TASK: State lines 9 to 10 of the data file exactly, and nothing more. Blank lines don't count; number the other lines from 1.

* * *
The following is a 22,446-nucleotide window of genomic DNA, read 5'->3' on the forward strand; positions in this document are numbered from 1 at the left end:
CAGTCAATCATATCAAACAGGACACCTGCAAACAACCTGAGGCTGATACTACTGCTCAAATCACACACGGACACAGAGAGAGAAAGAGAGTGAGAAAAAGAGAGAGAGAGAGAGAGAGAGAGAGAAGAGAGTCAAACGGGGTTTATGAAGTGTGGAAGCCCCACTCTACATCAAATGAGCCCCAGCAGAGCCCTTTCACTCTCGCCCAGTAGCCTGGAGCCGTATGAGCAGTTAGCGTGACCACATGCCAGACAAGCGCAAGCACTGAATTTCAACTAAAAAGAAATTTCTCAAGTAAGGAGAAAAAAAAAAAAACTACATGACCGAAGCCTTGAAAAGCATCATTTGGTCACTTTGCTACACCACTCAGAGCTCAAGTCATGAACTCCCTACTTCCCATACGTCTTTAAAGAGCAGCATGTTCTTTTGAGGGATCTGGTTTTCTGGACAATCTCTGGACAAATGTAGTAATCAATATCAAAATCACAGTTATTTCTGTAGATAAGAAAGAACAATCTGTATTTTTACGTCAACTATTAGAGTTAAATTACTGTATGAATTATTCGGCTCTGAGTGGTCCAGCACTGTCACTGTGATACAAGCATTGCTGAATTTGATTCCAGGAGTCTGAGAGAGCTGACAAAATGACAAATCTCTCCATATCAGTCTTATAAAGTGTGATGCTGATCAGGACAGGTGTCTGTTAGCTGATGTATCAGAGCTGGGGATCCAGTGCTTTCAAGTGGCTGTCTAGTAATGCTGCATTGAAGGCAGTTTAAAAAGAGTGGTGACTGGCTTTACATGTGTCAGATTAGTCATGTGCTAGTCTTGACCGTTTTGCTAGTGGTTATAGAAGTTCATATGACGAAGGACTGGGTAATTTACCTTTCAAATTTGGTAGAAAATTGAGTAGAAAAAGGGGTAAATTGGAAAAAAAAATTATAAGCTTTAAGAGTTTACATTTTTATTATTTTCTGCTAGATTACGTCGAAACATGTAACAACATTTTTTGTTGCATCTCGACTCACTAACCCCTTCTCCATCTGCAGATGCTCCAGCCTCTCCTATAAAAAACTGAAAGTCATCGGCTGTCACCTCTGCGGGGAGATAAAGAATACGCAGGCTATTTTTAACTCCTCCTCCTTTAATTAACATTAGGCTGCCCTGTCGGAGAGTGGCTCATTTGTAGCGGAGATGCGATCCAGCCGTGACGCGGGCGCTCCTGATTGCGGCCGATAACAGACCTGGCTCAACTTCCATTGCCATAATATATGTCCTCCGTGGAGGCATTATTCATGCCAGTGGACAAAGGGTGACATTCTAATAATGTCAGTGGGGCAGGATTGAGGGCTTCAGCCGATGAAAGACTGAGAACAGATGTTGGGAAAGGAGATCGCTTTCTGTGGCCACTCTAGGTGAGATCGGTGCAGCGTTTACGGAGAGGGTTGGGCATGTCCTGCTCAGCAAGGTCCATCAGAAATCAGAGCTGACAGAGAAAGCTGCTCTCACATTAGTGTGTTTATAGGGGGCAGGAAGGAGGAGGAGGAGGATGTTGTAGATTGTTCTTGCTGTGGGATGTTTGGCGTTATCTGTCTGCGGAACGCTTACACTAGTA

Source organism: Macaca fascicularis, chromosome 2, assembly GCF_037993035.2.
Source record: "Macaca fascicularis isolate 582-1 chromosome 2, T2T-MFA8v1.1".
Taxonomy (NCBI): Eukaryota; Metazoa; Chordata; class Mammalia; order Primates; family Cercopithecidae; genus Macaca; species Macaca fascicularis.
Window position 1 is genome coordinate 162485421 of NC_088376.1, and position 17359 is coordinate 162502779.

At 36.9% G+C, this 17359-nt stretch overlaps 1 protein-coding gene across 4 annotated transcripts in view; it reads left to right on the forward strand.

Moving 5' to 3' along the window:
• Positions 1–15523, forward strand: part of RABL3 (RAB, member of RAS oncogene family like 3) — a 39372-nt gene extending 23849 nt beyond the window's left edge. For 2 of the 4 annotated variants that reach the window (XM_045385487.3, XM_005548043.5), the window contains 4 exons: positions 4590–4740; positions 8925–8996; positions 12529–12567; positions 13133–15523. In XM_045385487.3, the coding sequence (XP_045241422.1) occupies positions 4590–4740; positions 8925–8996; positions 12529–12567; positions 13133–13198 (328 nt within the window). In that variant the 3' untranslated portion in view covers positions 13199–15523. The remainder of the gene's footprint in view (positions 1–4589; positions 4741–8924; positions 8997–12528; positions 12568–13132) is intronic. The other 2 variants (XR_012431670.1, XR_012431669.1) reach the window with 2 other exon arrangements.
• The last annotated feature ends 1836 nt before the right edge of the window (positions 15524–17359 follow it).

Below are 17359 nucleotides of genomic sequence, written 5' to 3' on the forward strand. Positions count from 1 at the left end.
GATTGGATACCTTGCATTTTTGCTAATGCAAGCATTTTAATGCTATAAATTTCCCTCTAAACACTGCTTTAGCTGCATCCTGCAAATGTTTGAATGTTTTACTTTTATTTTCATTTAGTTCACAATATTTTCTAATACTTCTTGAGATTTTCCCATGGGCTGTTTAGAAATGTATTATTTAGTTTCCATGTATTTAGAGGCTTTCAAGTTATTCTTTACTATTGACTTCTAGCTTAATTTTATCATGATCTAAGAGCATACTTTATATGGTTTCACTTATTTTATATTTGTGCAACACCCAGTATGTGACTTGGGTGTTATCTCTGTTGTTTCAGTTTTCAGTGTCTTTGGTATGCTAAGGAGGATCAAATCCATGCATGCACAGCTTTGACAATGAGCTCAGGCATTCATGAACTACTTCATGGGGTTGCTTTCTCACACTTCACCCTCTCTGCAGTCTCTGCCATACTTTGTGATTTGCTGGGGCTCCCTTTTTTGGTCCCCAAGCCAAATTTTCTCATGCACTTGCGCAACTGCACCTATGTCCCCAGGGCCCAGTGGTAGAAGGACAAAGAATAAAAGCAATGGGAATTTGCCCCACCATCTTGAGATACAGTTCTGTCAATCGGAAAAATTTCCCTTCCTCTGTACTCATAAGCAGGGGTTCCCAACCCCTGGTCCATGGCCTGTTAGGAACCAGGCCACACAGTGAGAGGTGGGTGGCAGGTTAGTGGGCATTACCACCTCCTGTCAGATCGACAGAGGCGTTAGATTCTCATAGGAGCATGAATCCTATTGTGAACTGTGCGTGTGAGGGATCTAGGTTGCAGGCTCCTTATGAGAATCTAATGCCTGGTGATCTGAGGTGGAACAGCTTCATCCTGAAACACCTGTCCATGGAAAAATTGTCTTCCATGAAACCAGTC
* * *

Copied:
• Positions 1–15523, forward strand: part of RABL3 (RAB, member of RAS oncogene family like 3) — a 39372-nt gene extending 23849 nt beyond the window's left edge. For 2 of the 4 annotated variants that reach the window (XM_045385487.3, XM_005548043.5), the window contains 4 exons: positions 4590–4740; positions 8925–8996; positions 12529–12567; positions 13133–15523. In XM_045385487.3, the coding sequence (XP_045241422.1) occupies positions 4590–4740; positions 8925–8996; positions 12529–12567; positions 13133–13198 (328 nt within the window). In that variant the 3' untranslated portion in view covers positions 13199–15523. The remainder of the gene's footprint in view (positions 1–4589; positions 4741–8924; positions 8997–12528; positions 12568–13132) is intronic. The other 2 variants (XR_012431670.1, XR_012431669.1) reach the window with 2 other exon arrangements.
• The last annotated feature ends 1836 nt before the right edge of the window (positions 15524–17359 follow it).